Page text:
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Curriculum, technology changes ahead for Hart district

Posted: January 17, 2013 7:19 p.m.
Updated: January 17, 2013 7:19 p.m.
 

Local school officials are eyeing curriculum changes that will take the focus away from memorization and place it on analysis and application.

That was the word Wednesday night during a special William S. Hart Union High School District meeting to discuss new scholastic standards.

The new focus will be on English and language arts, mathematics and literacy with particular emphases on four primary skills: communication, collaboration, creativity and critical thinking, Hart district officials said.

This includes a revised approach to teaching literacy with the focus on speech and critical listening skills, according to Vicki Engbrecht, the district’s assistant superintendent for educational services.

Much of the emphasis of the new standards is on critical thinking. Rather than memorizing and reciting information, students will be required to critically assess and examine what they are learning, Engbrecht said.

This approach applies to mathematical standards as well, since students will learn both how to use mathematical equations and formulas and how to apply them in a real-world context.

The district’s curriculum changes are part of a broader effort to standardize education in schools across the nation.

The effort, known as Common Core State Standards, outlines specific performance benchmarks for students based on grade level. Forty-five states, including California, have accepted the standards.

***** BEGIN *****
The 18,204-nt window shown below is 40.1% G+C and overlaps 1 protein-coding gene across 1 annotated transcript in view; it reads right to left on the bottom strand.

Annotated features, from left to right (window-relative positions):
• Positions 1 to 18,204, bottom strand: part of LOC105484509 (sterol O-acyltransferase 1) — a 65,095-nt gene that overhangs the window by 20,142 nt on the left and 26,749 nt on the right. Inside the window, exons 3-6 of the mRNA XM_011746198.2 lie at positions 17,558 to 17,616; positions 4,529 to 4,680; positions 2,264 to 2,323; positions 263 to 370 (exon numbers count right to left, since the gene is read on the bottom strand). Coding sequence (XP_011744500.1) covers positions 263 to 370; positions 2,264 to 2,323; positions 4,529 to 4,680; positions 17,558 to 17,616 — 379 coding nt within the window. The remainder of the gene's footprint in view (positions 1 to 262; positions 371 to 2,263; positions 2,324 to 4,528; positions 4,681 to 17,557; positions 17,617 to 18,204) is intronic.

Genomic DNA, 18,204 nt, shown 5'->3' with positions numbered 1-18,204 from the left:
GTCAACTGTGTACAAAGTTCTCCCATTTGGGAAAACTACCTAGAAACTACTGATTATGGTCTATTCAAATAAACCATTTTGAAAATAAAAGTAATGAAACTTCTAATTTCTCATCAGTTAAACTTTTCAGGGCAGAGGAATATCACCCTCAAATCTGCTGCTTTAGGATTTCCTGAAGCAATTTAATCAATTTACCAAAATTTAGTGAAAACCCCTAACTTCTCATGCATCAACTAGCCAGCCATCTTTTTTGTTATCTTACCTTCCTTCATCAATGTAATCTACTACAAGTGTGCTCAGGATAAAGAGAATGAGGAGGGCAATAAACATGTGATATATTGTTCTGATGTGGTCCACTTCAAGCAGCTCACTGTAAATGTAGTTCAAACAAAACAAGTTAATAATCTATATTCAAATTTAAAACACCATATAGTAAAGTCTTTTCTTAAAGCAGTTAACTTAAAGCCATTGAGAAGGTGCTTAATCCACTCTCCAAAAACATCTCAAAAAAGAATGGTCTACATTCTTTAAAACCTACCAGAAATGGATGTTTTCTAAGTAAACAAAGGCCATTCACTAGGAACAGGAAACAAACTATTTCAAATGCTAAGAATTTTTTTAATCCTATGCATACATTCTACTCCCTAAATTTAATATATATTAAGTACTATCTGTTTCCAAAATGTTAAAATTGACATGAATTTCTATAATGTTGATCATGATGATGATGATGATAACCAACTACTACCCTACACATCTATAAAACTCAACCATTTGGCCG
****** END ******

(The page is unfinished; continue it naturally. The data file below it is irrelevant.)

The new standards will be implemented in the 2014-2015 school year.

Accompanying these new standards will be a different approach to statewide standardized testing.

Unlike existing traditional paper assessments, the new tests would be primarily computer-based and adaptive, said Michele Krantz, the district’s director of professional development and special programs.

An adaptive test is one that generates questions tailored to a student’s performance on a test. If a student is correctly answering grade-level assessment questions, the test questions will become more difficult. If test achievement is lower than grade level, the test will adjust accordingly.

This will allow the district more substantive information about student proficiency, Krantz said.

“These tests are really going to allow our educators to hone in on where students may be struggling,” Krantz said.

The computer-based assessments correlate to a larger district effort to expand technological offerings. The new standards place an emphasis on integration of technology into classrooms.

The district will do this, in part, by expanding student access to the Internet with the goal of having wireless Internet access in every district classroom by the start of the 2014-2015 school year.

Doing so will cost the district an estimated $2.86 million, Engbrecht said.

The district is also examining ways to offer computing resources to all its students, either by providing Internet-capable devices to each or having students bring their own devices from home.

District-provided devices could cost as much as $8 million a year, Engbrecht said.

“That’s the goal, that’s the dream, that’s the wish,” Engbrecht said.

The Hart district governs all public junior and senior high schools in the Santa Clarita Valley.

Lmoney@signalscv.com
661-287-5525
On Twitter @LukeMMoney

 

 

 

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